Monday, August 22, 2016

A Canadian look back at the 2016 Summer Olympics

Well hey, that ended up being kind of fun.

While it’s true that Canadians don’t always get quite as excited about the Summer Olympics as some other countries we could mention, we still enjoy a good show. And for the most part, that’s what the last two weeks delivered, as Canadian athletes treated us to an entertaining and largely successful Games.

So before the whole country moves on to NHL training camps, the Blue Jays stretch run, and whichever random event our shirtless prime minister wanders into next, let’s take one last look back at Rio. Here are some of the country’s best, worst and strangest moments of the 2016 Summer Olympics, along with the uniquely Canadian experiences they brought to mind for those of us watching at home.

Best overall performance

We’ll start with the easiest call. The competition to become Canada’s biggest star of Rio ended early and decisively, with swimmer Penny Oleksiak winning four medals in the Games’ opening days. After earning bronze in a pair of relay events and silver in the individual 100m butterfly, Oleksiak went on to capture the country’s first gold medal in the 100m freestyle.

That gave her Oleksiak four medals, making her the first Canadian athlete to ever take home that many in a single Summer Olympics. Not surprisingly, she was rewarded with the honor of being named flag bearer for the closing ceremony. And best of all, given that she’s just 16 years old, it’s fair to say that this probably won’t be the last that Canadians see of her in Olympic action.

Also, she got a Twitter follow from Drake, so there’s that.

Comparable Canadian experience: When you roll up the rim and actually win, and then just keep winning for the rest of the contest. (OK, sure, all you ever win are the lousy free donuts, but we can’t all be Penny Oleksiak.)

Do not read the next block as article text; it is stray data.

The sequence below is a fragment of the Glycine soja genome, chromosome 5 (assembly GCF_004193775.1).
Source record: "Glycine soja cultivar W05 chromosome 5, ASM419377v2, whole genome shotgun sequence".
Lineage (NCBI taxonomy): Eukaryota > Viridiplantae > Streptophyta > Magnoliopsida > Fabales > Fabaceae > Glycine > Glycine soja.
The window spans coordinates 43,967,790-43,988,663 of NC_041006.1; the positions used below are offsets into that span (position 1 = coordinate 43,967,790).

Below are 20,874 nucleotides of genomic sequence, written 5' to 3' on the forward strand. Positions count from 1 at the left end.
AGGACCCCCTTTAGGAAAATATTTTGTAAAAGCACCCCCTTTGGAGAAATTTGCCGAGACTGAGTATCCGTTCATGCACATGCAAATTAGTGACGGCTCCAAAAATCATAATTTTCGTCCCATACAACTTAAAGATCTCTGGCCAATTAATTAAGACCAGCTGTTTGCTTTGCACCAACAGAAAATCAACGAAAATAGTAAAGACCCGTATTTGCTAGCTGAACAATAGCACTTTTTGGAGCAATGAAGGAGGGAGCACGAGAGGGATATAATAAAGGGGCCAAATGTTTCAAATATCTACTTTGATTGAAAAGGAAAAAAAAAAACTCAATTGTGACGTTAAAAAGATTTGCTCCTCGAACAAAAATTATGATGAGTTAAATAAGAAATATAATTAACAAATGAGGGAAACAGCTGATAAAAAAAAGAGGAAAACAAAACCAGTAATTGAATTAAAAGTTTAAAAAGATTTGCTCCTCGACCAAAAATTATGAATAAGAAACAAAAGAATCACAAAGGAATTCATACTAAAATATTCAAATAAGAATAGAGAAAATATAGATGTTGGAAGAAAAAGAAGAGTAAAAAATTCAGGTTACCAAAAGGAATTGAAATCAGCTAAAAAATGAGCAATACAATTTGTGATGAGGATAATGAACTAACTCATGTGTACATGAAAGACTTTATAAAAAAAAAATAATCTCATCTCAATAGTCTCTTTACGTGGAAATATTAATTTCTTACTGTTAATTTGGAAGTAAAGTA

Worst moment for old people

Shortly after Oleksiak’s first medal, we learned that she and team-mate Taylor Ruck were officially the first ever Olympic medalists to have been born in the 2000s. We then realized that couldn’t possibly be right, since the whole Y2K thing was only a few years ago, right? Then we sat down and did the math. Then we felt very, very sad.

Comparable Canadian experience: When you make a “Dr Penfield, I smell burnt toast” joke and some kid just stares at you like you’re a moron.

>> Read the full post at The Guardian




2 comments:

  1. Each and every moment in Olympics is a breathtaking moment not only to the participants but also to the viewers.. Good article.

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  2. Terrific article as always DGB. I didn't really follow the Olympics all that much and still laughed my butt off while reading your article.

    I've gotta say though: do you know what's really Canadian? A Canadian author, writing for a reputable British newspaper, who uses American Spelling!

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